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Bush uncle linked to options lawsuit

Defendants' backdating benefited a board he was on, the SEC alleges.

February 09, 2007|From Times staff and wire

WASHINGTON — President Bush's uncle William H.T. "Bucky" Bush was among directors of a defense contractor who together reaped $6 million from what federal regulators say was an illegal five-year scheme by two company executives to manipulate the timing of stock option grants, court documents show.

The youngest brother of former President George H.W. Bush, he is the second Bush family member whose name has surfaced in stock options scandals this month.

He was an outside, nonexecutive director of Engineered Support Systems Inc. of St. Louis, a supplier of military equipment and electronics that financially benefited from the Iraq war. It was acquired last year by another defense contractor and has been under federal investigation on suspicion of options backdating.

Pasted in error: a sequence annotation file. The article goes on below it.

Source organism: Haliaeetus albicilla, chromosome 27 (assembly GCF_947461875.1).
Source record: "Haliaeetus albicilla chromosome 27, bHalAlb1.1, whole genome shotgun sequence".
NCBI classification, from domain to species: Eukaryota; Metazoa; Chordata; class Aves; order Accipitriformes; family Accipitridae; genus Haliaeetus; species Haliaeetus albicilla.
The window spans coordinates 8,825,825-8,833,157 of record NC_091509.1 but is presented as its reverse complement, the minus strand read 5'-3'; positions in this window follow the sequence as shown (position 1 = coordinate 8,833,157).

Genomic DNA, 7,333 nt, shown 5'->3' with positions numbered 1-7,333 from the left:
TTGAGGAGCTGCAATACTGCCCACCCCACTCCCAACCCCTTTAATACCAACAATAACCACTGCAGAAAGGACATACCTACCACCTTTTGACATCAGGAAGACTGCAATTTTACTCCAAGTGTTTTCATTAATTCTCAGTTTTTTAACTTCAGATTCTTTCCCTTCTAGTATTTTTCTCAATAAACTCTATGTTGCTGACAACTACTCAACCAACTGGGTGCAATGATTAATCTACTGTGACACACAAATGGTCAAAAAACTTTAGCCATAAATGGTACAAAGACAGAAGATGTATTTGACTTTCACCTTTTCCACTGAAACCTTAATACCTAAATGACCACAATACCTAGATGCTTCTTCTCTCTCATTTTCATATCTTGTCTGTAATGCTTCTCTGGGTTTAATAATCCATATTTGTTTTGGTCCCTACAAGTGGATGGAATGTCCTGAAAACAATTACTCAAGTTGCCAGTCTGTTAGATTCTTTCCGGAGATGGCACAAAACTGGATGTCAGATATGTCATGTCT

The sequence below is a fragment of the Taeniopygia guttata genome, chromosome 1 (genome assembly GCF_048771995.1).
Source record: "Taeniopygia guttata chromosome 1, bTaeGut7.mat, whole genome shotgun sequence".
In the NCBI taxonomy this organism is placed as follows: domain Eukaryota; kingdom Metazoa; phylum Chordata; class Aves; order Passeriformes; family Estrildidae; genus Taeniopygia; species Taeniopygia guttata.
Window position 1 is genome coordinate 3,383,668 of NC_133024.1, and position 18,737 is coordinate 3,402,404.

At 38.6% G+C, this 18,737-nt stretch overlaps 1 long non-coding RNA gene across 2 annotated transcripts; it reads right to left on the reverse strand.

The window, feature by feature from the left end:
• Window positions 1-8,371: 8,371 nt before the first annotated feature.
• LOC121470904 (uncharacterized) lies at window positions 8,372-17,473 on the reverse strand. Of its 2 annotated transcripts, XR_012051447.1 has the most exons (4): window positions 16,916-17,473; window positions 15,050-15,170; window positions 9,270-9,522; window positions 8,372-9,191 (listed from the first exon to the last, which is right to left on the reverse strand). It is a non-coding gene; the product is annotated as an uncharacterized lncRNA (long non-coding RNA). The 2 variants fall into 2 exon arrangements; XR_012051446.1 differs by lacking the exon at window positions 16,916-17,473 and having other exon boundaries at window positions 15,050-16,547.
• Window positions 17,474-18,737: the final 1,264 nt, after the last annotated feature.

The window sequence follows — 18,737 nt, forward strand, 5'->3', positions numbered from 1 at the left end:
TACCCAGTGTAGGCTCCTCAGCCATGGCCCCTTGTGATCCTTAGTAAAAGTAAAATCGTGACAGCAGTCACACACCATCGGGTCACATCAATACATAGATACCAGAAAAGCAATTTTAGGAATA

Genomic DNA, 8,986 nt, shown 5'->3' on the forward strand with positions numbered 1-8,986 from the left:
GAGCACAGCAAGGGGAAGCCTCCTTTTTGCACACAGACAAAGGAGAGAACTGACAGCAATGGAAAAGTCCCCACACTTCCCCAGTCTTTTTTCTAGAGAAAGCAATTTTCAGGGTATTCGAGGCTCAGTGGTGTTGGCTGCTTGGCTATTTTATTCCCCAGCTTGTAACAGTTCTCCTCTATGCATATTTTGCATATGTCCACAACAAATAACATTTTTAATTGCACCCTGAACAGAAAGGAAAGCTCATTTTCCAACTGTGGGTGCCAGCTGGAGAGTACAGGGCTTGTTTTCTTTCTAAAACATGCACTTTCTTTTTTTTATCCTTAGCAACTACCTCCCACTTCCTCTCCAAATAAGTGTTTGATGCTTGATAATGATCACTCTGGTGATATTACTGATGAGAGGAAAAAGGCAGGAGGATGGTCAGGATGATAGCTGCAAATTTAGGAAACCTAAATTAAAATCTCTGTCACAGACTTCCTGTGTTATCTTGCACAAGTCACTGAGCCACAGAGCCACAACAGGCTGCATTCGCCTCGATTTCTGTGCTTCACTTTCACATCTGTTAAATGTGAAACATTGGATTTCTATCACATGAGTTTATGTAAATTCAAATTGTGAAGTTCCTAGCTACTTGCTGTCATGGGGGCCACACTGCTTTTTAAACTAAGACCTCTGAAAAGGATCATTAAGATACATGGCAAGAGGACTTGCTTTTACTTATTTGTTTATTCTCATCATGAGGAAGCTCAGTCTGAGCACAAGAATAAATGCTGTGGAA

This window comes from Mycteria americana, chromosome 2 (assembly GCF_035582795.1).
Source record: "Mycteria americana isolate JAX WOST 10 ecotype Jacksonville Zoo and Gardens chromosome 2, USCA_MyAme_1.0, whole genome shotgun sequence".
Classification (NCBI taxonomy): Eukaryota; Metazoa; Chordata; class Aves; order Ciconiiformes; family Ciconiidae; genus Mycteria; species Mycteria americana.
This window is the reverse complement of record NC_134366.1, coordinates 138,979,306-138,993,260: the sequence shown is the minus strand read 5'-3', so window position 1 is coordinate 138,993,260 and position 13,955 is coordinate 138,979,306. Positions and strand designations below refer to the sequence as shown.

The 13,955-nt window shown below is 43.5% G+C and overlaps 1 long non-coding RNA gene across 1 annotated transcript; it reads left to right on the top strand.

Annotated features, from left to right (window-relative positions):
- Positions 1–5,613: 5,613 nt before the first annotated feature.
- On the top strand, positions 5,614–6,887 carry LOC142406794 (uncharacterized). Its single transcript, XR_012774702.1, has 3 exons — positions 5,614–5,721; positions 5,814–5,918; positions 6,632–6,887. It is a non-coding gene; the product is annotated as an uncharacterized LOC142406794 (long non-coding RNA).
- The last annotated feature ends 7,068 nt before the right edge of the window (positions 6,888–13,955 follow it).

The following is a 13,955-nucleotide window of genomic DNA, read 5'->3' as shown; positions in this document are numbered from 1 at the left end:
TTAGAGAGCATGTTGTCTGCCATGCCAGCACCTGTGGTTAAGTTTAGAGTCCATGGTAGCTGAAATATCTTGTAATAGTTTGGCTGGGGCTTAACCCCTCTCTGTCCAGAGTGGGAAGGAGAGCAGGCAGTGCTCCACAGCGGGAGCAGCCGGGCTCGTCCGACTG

In a civil suit filed Tuesday, the Securities and Exchange Commission accused the former chief financial officer and former controller of enriching themselves and others with backdating.

Bush and the other board members were not accused of any wrongdoing.

Bush made about $450,000 in January 2005 by exercising his company stock options and selling shares, his SEC filing shows. When questioned by a Times reporter about the sale at the time, he said he had not pulled any strings in Washington to win Iraq war contracts.

He was not immediately available to comment Thursday, a family spokesman said.

Last week in an unrelated case, Marvin Bush, the current president's youngest brother, was named as a defendant in a suit charging that officers and directors of HCC Insurance Holdings benefited from backdated options.

Marvin Bush, now an advisory director, was a director when some of the backdated options were issued. According to the complaint, Marvin Bush made $2.2 million on the questioned options. The class action was filed in U.S. District Court in Houston on behalf of HCC stockholders.

More than 100 public companies are under investigation by the SEC and the Justice Department on suspicion of improper options backdating.

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